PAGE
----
"When, In the Acre of Leaves"
A lot of my poems have the them of movement and transition, of change over time. This is one of the ones where the theme is not only present, but is central to the poem overall. The speaker is sort of a fictional, alternate version of myself. I grew up surrounded by trees and in the woods and along deserted roads there were streams and old broken down cars and discarded things.
When, in our youth, we formed
great big words with
rounded edges, we always intended
those "i love you"s and "forever"s
and "no one but you"s
to resonate honey sweet off
the gates of heaven and overtake,
in wayward dreams,
even the divine and ineffable throne.
Hallowed be thy name.
And fallen leaves build upon
the ground, brown and yellow,
reflecting tree trunks and wind
blowing and small children running
and the dew drops forming the day
after that light sprinkle of rain,
a mist woven by a morning
ghost of a storm.
And fallen leaves wait and rot
and wilt and wash down into gullies,
collecting silt. Red and black.
Holding hands with our wide eyed stares,
looking upwards and seeing clouds,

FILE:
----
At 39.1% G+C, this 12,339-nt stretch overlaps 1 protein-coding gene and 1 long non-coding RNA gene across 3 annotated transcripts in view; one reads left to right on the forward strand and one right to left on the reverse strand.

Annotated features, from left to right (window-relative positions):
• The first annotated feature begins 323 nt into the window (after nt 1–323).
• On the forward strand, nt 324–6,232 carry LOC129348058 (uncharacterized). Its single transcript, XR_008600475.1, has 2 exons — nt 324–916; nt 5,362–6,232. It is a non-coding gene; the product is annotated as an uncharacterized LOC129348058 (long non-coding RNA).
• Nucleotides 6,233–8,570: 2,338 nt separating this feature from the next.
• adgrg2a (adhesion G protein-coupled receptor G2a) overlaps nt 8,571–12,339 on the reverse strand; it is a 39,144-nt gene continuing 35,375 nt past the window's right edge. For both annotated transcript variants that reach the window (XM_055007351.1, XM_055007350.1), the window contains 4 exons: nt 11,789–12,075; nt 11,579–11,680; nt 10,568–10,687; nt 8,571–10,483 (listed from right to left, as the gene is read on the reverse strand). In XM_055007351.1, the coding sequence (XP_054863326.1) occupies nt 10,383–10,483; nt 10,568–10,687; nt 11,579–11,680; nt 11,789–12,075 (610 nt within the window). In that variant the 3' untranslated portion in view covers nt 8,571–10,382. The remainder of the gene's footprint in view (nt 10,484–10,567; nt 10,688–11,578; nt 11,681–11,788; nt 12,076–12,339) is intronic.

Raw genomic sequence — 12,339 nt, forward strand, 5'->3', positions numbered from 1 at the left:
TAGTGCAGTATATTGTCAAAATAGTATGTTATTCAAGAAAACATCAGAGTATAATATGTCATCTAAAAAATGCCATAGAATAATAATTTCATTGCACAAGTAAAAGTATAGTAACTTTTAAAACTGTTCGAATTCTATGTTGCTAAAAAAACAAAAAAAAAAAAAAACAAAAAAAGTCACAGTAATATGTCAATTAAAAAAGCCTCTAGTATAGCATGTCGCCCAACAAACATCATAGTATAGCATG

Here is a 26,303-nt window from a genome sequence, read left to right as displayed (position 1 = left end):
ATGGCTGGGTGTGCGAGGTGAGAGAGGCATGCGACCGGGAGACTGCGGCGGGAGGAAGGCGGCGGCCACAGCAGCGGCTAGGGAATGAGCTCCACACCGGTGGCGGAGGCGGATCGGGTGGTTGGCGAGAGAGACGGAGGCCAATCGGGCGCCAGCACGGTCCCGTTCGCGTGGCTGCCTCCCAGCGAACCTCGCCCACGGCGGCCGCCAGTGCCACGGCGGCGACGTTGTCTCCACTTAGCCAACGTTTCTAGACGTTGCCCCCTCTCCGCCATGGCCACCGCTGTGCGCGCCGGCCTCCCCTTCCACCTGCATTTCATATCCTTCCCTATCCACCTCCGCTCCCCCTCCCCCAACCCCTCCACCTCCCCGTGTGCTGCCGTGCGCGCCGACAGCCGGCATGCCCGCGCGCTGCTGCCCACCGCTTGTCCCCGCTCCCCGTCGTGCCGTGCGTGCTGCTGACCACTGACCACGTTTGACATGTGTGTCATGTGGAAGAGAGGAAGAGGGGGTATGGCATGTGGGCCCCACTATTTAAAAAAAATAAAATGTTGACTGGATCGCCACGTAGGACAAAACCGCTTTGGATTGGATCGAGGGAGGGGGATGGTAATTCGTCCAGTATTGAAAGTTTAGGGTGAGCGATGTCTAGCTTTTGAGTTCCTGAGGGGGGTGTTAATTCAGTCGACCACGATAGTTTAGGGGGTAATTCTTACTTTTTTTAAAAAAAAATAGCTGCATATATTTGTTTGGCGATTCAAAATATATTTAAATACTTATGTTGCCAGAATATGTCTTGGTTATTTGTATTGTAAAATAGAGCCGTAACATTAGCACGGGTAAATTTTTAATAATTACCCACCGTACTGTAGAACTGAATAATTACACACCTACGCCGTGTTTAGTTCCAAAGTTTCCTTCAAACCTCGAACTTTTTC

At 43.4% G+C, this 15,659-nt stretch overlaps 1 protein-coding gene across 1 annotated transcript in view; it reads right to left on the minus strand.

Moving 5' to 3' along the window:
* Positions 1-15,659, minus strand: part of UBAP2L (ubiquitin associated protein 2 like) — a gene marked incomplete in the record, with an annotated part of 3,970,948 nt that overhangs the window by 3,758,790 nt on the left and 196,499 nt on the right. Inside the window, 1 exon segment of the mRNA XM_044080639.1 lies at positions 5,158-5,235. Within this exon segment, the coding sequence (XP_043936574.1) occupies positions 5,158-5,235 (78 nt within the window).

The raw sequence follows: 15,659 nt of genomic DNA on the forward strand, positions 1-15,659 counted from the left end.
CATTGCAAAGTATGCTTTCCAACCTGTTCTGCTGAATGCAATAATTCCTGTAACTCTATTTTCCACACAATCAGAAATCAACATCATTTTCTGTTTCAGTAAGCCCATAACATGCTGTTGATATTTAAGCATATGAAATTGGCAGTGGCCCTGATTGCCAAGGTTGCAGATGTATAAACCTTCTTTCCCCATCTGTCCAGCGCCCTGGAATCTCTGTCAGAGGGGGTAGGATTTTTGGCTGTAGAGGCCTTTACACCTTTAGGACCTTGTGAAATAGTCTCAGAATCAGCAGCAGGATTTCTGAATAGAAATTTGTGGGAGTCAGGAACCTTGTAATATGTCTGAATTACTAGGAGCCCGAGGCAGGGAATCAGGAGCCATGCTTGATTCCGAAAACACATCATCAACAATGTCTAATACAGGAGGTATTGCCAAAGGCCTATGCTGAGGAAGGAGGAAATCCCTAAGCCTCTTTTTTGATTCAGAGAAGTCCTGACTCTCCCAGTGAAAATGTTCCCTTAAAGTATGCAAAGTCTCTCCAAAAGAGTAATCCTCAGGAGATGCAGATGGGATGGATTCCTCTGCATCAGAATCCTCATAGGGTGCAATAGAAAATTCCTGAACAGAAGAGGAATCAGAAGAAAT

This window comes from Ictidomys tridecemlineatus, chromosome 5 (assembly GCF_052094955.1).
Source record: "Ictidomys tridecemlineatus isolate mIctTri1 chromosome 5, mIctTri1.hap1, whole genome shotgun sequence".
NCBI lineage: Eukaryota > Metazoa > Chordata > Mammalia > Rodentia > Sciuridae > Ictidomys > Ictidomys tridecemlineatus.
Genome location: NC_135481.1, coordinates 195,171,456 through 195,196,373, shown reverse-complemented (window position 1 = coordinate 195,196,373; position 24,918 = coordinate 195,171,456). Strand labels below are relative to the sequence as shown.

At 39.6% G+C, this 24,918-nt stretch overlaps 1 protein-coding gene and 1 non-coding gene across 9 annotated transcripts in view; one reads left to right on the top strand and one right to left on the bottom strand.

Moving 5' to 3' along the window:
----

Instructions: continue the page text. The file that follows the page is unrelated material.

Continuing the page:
we danced and we screamed and we hollered
and kicked up dust and dirt roads were
traversed and this, thank you Jesus,
this was our hideout, in the trees
next to the old car which our parents assured
us was dangerous
and a breeding ground
for snakes and lustful temptations.
Who was the first loved? Who was the first
given, in their hearts, to that
season of ourself? That great spring, fresh
and damp and filled with aromatic want,
misting of redemption?
Who did we first speak, breath life into,
bring out of dirt?
Who did we first forget?
Learn to hate?
And build there, in that acre of leaves?
When, as children, we painted in great big
strokes and rounded corners;
it was funny and infuriating to watch
the paint drip slightly out of place
and just ruin a perfect sunset with rainwater
color. A washed out storm aflight,
and our eyes descended, teary eyed
for no reason why, and all the heart inside
swelled to the point of bursting
and passing on into the next page of white.
This poem was written in 2005 by W Doug Bolden, and has been posted on May 5, 2006.
"The hidden is greater than the seen."